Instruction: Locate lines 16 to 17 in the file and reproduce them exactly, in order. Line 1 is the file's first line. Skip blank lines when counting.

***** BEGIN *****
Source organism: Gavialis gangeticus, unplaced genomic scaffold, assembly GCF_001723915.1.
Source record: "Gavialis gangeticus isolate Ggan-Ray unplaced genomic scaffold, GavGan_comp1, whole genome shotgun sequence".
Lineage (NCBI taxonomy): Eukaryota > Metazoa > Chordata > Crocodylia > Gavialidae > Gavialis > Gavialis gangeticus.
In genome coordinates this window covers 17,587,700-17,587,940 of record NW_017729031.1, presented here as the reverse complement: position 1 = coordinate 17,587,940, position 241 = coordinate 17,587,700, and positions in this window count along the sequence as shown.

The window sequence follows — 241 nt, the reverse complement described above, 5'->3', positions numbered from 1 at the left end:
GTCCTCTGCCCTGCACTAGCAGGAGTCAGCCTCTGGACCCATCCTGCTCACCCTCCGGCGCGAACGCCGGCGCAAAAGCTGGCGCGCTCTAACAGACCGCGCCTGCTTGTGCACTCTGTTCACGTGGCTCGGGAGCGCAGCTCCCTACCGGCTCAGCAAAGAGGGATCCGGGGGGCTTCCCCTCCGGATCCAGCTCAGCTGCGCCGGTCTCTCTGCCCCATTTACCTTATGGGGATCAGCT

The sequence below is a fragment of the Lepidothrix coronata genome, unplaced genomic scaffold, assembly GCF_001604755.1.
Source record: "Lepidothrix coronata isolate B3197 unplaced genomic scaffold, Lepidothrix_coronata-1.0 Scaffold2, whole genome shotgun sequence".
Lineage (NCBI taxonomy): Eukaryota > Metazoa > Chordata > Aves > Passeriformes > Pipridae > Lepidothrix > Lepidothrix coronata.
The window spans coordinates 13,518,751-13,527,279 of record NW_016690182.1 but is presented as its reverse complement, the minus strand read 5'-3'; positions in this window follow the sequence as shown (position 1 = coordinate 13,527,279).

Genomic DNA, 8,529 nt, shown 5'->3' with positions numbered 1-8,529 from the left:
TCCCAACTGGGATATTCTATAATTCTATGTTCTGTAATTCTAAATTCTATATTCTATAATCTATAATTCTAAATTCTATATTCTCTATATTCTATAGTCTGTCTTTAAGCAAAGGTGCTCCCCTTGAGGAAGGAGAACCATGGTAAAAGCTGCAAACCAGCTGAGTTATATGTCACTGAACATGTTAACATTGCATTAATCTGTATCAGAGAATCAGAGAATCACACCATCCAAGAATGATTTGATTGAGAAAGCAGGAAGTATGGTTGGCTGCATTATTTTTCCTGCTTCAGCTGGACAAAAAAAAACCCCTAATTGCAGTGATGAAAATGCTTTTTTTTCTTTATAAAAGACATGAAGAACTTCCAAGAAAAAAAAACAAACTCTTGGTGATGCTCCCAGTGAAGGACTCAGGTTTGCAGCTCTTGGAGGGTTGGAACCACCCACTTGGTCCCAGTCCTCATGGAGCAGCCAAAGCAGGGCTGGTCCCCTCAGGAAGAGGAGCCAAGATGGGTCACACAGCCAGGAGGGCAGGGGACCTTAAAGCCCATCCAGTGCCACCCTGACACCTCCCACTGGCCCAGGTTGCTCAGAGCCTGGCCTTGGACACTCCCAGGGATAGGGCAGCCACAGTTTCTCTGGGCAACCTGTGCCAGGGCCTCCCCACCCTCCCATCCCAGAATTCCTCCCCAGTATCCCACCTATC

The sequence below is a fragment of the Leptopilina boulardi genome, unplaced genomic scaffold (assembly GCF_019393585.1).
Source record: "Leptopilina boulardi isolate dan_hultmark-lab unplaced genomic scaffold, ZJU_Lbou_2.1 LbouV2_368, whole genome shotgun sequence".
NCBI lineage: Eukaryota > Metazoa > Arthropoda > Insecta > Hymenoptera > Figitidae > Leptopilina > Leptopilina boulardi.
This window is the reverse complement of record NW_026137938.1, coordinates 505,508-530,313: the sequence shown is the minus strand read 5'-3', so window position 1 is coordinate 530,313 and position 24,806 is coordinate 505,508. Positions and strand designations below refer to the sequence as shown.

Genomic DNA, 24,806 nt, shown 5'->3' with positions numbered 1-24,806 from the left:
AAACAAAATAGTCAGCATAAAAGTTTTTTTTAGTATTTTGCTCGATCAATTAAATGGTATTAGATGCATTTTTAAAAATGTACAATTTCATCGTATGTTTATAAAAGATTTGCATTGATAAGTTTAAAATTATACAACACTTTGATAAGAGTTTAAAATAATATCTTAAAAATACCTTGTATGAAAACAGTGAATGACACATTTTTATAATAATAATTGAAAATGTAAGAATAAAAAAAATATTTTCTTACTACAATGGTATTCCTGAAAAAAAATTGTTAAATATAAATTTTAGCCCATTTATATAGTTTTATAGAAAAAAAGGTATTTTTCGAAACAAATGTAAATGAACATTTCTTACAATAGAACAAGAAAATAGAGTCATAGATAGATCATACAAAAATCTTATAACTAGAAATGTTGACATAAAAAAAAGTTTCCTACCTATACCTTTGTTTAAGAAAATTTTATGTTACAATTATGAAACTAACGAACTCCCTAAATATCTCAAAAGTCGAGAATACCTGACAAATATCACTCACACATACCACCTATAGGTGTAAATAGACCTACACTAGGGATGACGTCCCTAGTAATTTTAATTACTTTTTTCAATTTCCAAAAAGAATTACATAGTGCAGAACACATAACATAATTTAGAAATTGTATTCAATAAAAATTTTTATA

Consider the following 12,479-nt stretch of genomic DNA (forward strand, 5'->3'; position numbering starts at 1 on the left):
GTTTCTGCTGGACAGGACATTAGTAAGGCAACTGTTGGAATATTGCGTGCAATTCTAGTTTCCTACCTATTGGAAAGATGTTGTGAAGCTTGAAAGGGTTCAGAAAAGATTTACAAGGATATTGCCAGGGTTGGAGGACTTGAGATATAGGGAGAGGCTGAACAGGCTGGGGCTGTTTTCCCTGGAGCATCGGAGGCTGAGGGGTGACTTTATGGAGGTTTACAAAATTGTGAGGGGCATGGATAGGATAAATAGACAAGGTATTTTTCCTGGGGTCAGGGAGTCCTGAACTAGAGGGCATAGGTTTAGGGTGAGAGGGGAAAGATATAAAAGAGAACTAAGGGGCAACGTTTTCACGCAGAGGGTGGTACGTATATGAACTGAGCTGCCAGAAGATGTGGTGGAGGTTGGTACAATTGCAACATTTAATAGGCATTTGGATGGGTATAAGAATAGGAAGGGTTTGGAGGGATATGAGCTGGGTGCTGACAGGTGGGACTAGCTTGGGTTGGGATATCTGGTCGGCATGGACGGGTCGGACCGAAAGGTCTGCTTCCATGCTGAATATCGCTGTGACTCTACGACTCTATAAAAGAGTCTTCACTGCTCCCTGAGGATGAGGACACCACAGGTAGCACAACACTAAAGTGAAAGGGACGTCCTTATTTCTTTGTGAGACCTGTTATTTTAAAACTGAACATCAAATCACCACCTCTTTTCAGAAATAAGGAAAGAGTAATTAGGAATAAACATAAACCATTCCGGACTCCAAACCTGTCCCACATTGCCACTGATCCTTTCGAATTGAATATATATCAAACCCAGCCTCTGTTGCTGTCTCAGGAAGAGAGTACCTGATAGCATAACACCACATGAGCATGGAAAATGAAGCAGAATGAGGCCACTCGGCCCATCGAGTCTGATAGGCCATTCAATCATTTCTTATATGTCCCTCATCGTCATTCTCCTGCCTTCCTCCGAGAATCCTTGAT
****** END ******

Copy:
This window is the reverse complement of record NW_026137938.1, coordinates 505,508-530,313: the sequence shown is the minus strand read 5'-3', so window position 1 is coordinate 530,313 and position 24,806 is coordinate 505,508. Positions and strand designations below refer to the sequence as shown.

Genomic DNA, 24,806 nt, shown 5'->3' with positions numbered 1-24,806 from the left: